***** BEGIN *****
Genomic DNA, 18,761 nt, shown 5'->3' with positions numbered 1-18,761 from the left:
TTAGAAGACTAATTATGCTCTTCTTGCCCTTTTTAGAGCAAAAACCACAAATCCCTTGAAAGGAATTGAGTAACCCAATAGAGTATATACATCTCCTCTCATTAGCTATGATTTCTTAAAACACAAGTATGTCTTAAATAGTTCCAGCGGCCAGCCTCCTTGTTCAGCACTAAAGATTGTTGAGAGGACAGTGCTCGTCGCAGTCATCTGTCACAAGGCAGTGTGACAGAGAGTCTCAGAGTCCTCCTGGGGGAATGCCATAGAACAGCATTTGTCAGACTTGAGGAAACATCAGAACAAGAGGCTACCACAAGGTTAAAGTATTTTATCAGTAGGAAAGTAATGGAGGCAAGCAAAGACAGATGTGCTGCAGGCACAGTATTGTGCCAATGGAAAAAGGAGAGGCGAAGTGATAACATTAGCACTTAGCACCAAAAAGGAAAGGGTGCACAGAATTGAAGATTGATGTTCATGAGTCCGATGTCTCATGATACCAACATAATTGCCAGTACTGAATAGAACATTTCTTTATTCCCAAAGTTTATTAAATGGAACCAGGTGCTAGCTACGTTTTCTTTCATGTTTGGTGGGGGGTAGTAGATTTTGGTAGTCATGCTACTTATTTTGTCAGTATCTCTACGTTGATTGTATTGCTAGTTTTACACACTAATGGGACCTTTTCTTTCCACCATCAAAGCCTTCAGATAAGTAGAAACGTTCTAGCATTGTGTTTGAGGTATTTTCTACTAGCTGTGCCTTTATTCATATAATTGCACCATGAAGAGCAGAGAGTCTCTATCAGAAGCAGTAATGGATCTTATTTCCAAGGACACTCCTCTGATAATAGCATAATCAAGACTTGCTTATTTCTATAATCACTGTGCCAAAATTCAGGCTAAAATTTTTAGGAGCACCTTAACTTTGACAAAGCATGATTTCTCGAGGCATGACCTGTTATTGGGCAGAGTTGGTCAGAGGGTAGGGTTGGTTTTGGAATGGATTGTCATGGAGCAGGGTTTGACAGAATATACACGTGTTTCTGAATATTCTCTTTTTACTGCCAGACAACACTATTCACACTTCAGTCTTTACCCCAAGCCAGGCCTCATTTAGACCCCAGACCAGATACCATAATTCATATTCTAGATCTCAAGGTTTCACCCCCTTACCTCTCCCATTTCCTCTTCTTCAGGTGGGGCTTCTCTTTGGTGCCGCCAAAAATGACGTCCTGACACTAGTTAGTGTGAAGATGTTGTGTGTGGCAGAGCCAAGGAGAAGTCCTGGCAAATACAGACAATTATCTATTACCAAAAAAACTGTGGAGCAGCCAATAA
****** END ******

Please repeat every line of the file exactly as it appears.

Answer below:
Genomic DNA, 18,761 nt, shown 5'->3' with positions numbered 1-18,761 from the left:
TTAGAAGACTAATTATGCTCTTCTTGCCCTTTTTAGAGCAAAAACCACAAATCCCTTGAAAGGAATTGAGTAACCCAATAGAGTATATACATCTCCTCTCATTAGCTATGATTTCTTAAAACACAAGTATGTCTTAAATAGTTCCAGCGGCCAGCCTCCTTGTTCAGCACTAAAGATTGTTGAGAGGACAGTGCTCGTCGCAGTCATCTGTCACAAGGCAGTGTGACAGAGAGTCTCAGAGTCCTCCTGGGGGAATGCCATAGAACAGCATTTGTCAGACTTGAGGAAACATCAGAACAAGAGGCTACCACAAGGTTAAAGTATTTTATCAGTAGGAAAGTAATGGAGGCAAGCAAAGACAGATGTGCTGCAGGCACAGTATTGTGCCAATGGAAAAAGGAGAGGCGAAGTGATAACATTAGCACTTAGCACCAAAAAGGAAAGGGTGCACAGAATTGAAGATTGATGTTCATGAGTCCGATGTCTCATGATACCAACATAATTGCCAGTACTGAATAGAACATTTCTTTATTCCCAAAGTTTATTAAATGGAACCAGGTGCTAGCTACGTTTTCTTTCATGTTTGGTGGGGGGTAGTAGATTTTGGTAGTCATGCTACTTATTTTGTCAGTATCTCTACGTTGATTGTATTGCTAGTTTTACACACTAATGGGACCTTTTCTTTCCACCATCAAAGCCTTCAGATAAGTAGAAACGTTCTAGCATTGTGTTTGAGGTATTTTCTACTAGCTGTGCCTTTATTCATATAATTGCACCATGAAGAGCAGAGAGTCTCTATCAGAAGCAGTAATGGATCTTATTTCCAAGGACACTCCTCTGATAATAGCATAATCAAGACTTGCTTATTTCTATAATCACTGTGCCAAAATTCAGGCTAAAATTTTTAGGAGCACCTTAACTTTGACAAAGCATGATTTCTCGAGGCATGACCTGTTATTGGGCAGAGTTGGTCAGAGGGTAGGGTTGGTTTTGGAATGGATTGTCATGGAGCAGGGTTTGACAGAATATACACGTGTTTCTGAATATTCTCTTTTTACTGCCAGACAACACTATTCACACTTCAGTCTTTACCCCAAGCCAGGCCTCATTTAGACCCCAGACCAGATACCATAATTCATATTCTAGATCTCAAGGTTTCACCCCCTTACCTCTCCCATTTCCTCTTCTTCAGGTGGGGCTTCTCTTTGGTGCCGCCAAAAATGACGTCCTGACACTAGTTAGTGTGAAGATGTTGTGTGTGGCAGAGCCAAGGAGAAGTCCTGGCAAATACAGACAATTATCTATTACCAAAAAAACTGTGGAGCAGCCAATAA